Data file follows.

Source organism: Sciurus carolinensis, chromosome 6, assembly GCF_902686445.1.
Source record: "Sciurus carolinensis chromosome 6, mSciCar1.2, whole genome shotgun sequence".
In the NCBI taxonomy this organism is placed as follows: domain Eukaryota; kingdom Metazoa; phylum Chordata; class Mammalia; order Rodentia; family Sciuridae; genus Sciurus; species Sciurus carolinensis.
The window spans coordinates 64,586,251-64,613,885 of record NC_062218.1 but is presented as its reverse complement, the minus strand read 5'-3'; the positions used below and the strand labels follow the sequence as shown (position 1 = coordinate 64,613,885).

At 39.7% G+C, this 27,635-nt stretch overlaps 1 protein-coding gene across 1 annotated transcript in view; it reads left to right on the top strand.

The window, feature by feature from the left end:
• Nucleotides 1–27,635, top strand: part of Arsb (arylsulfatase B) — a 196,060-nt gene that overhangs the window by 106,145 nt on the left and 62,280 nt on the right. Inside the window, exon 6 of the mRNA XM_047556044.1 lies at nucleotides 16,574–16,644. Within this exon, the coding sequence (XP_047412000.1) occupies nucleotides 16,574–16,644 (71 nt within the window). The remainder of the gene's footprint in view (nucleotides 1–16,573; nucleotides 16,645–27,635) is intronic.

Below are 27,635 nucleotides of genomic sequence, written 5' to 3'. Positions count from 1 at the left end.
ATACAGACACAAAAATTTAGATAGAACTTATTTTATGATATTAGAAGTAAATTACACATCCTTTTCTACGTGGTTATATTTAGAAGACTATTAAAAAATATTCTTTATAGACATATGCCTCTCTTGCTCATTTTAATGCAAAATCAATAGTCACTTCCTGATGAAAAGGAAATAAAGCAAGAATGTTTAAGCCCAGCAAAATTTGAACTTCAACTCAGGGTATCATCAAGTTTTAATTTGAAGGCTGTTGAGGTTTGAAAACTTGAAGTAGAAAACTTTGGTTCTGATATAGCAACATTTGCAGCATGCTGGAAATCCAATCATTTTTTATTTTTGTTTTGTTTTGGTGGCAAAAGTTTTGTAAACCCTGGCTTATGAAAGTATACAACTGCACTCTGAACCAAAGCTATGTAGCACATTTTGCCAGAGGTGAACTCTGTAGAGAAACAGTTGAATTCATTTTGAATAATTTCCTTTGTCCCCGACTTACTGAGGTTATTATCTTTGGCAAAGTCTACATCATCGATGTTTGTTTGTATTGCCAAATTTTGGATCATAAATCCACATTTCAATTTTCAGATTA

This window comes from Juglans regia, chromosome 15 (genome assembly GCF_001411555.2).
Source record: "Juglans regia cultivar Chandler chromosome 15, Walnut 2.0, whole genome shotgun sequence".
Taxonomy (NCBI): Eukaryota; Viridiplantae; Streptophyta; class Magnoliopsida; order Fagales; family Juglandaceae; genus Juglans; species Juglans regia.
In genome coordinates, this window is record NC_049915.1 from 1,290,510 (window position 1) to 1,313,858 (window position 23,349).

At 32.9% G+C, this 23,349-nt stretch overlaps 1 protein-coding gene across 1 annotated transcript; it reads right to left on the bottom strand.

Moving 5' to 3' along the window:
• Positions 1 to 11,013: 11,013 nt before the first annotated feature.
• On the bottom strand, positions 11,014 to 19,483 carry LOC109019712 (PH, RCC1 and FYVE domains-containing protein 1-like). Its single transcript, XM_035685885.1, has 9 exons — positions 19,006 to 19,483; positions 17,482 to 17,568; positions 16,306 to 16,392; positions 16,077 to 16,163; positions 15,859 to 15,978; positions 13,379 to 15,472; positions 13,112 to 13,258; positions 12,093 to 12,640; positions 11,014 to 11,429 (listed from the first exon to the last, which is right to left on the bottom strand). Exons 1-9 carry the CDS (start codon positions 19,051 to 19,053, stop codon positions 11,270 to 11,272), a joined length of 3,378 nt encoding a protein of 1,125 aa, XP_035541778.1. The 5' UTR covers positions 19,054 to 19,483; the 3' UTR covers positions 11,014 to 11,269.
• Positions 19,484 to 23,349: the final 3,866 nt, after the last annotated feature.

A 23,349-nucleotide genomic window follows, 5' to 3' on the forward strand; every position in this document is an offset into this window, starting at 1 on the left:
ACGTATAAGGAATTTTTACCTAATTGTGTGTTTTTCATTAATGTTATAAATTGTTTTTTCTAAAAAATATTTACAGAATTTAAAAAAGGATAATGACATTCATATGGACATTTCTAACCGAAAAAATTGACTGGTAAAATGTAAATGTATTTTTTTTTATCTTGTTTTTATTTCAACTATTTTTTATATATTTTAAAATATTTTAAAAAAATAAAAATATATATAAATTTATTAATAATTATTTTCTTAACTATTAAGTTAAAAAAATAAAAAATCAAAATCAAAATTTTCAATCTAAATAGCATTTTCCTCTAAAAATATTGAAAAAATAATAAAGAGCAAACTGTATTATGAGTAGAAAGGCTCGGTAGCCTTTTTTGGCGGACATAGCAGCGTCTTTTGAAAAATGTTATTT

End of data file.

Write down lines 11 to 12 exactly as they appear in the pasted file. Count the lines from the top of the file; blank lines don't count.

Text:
Source record: "Juglans regia cultivar Chandler chromosome 15, Walnut 2.0, whole genome shotgun sequence".
Taxonomy (NCBI): Eukaryota; Viridiplantae; Streptophyta; class Magnoliopsida; order Fagales; family Juglandaceae; genus Juglans; species Juglans regia.